Tuesday, 24 August 2010

The Hadrian's Wall Path - A Brief History of Time

It was in mid-2007, during one of our sadly infrequent periods of working together that my, now, hillwalking chum observed me poring over a map of the Hadrian’s Wall Long Distance Path. It had been years, in fact decades, since he had last trodden boggy, rocky ground to a summit to gaze wistfully at the earth a thousand metres below and the sight of the map ignited in him a lost passion. Life conspired against us and it was not until early 2009 that we set aside the October of last year to spend 5 days hiking from Carlisle to Newcastle. We took that route in order to arrive in Newcastle at the end to see friends.

Over many evenings, and many bottles of wine and pints of ale, we discussed, plotted and enthused. We purchased, for him, new kit and it was enthralling to observe him become increasingly bemused by the technical advances in fabrics and materials since he last pitched a canvas tent in a Gore-Tex jacket that cost as much as a Ford Capri and some fluffy dice, and rucksacks were dressed in fabrics robust enough to stop anti-tank rounds. When October finally rolled around, we drove up to Newcastle to leave the car with our friends before taking the rattler from Newcastle to Carlisle. As we sat in the train, rucksacks on the seat next to us, the sun began to dip below the horizon spreading its dusky, rosy hue across the landscape we were soon to experience. Pulling into Carlisle station, we shrugged on our packs and made our way to our pleasantly charming B&B to drop off kit and find something to eat - the next day would be the start of something special and the anticipation pawed at us like a playful puppy. We located a small Italian eaterie, surmising that pasta would be a good start, and sat with some beers to consider what was to come.

We’d decided to camp wild throughout the trip with one Inn overnighter in the middle. A plan to complete the path in 5 days was hatched and kit packed accordingly. I have come a long way in a year so the disparity between the kit I took for Hadrian's Wall in 2009 and for the TMB in 2010 is fascinating to me now.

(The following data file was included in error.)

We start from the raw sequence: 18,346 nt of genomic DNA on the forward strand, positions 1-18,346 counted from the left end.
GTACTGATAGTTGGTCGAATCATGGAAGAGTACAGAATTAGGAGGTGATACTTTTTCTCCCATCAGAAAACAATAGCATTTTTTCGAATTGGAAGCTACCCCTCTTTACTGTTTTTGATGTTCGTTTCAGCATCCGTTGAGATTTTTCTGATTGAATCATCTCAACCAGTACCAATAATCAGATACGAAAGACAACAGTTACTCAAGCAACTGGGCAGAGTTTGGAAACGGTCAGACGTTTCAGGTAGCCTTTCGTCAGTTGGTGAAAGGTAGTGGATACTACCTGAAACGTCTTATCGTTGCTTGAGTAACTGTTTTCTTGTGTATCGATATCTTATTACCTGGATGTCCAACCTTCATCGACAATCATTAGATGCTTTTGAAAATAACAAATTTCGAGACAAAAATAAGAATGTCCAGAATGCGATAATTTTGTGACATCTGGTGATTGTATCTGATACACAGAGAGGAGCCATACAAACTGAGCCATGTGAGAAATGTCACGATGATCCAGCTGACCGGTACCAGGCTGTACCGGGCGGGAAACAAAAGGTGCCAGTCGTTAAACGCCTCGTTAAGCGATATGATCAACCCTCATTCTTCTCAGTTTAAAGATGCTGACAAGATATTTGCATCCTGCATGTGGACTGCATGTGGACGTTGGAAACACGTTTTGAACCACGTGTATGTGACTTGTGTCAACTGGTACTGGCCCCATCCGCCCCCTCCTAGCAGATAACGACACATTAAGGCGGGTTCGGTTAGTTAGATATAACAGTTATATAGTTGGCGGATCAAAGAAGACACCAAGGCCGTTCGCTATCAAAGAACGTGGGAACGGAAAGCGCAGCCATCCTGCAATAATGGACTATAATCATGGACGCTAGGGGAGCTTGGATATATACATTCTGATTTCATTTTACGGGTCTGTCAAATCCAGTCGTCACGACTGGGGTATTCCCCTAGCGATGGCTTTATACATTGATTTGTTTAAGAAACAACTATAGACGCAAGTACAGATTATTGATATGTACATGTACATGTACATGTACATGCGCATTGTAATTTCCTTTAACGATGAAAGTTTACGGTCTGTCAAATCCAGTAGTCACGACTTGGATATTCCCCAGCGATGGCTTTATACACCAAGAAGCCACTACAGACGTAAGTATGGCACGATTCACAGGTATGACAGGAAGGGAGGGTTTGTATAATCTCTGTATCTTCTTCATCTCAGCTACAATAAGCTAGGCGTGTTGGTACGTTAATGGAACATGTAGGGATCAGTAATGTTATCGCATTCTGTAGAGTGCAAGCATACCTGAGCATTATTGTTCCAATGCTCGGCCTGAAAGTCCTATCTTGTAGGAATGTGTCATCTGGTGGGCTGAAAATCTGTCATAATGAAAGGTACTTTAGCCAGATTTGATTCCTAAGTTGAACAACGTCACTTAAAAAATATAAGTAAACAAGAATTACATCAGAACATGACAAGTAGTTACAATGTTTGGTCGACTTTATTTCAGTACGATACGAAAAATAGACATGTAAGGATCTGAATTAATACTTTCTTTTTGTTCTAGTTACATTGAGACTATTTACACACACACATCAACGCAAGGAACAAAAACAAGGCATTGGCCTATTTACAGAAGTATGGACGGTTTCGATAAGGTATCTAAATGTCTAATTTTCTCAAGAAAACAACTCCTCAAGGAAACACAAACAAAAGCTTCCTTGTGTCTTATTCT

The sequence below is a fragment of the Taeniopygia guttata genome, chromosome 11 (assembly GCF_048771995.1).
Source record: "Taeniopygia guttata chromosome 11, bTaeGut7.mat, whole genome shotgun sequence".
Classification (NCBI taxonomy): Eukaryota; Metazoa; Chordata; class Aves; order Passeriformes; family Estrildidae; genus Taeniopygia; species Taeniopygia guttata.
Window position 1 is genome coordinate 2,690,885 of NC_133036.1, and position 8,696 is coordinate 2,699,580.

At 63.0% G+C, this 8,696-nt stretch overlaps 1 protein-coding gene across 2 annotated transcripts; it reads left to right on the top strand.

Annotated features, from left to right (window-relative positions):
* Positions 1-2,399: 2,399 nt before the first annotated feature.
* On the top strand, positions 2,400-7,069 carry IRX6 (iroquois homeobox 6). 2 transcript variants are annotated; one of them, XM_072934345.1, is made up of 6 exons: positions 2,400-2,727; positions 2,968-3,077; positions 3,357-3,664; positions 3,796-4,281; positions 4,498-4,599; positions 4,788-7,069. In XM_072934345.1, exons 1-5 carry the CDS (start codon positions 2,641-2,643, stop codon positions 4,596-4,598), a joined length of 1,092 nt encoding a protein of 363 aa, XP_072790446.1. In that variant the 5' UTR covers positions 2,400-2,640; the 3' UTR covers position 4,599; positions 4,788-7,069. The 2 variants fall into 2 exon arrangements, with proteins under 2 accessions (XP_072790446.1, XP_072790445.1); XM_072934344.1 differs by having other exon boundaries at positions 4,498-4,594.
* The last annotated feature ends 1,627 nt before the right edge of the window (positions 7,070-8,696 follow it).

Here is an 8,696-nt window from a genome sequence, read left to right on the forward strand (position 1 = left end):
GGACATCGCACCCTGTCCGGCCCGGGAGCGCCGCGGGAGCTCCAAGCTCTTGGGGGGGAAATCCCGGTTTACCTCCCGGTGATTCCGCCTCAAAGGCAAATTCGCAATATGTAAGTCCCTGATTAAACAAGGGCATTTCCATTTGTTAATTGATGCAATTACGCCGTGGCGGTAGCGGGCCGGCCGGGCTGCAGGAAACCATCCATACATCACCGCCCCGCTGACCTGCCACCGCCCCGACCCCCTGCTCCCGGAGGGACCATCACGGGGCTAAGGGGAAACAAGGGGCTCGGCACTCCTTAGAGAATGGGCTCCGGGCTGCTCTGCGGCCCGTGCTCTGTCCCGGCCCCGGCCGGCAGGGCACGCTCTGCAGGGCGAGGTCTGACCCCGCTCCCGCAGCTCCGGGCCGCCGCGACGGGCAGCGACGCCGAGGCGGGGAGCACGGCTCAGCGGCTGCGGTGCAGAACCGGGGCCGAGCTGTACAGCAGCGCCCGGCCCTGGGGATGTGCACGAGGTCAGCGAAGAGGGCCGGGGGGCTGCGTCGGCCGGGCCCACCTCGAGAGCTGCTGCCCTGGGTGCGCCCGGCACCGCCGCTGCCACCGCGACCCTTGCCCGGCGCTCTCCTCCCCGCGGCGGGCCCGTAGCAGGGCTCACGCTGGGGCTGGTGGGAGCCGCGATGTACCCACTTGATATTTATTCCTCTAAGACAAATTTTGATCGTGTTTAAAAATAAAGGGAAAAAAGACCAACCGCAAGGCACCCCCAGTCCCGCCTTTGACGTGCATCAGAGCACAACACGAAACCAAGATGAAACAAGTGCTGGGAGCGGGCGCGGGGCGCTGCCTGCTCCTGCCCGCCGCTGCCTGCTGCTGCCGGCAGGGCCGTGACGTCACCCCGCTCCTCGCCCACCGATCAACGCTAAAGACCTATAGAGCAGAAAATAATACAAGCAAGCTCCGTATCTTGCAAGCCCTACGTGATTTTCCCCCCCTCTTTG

We did not want to start in Bowness - the terrain not sit well with what we sought from the path, there being little in the way of Wall to actually observe and examine. Hence our decision to start in Carlisle, a short distance from the start of the ruins of the Wall. The OS map of the area marks the path of the Wall and the great scars in the landscape carved out by the Romans in order to defend that Wall are often visible even before the ruins of the Wall itself.

Hadrian's Wall (Latin:
Vallum Aelium) was begun in AD 122, during the rule of emperor Hadrian (AD117-138) after he visited Britain, and almost complete within 6 years. Keen to impose order across the Roman Empire, the Wall would be a symbol of Hadrian's, and Rome’s, power. It was in fact the first of two fortifications built across Great Britain, the second being the Antonine Wall in what is now Scotland. Opinions conflict, but the consensus is that the Wall was built to defend the northern frontier of the Roman Empire in Britain. It also sought to improve economic stability and provide peaceful conditions in the frontier zone and, on any view, was the most heavily fortified border in the Empire. In addition to its military role, it is thought that many of the gates through the wall would have served as customs posts to allow trade and levy taxes. The wall was constructed primarily to prevent ingress by small bands of cattle-raiders as well as controlling immigration from the north, not as a fighting line for a major invasion. 

The Romans, regimented and exacting, intended to build a ditch for the wall with 80 milecastle forts, every Roman mile, which would hold perhaps 20 or 30 troops each with evenly spaced turrets for observation and early-warning or signaling. The undulating landscape meant that they are not in fact exactly in accordance with Roman miles but sometimes several hundred yards off. Milecastles themselves measured something in the order of 46 square feet (just over 4 square metres). In this harsh terrain, winter conditions must've been savage and uncompromising, soldiers huddled around a fire, grateful for its warmth as the wind and snow raged outside. Resupply could have been perilous in bad weather, the forts sometimes miles away over gruelling terrain.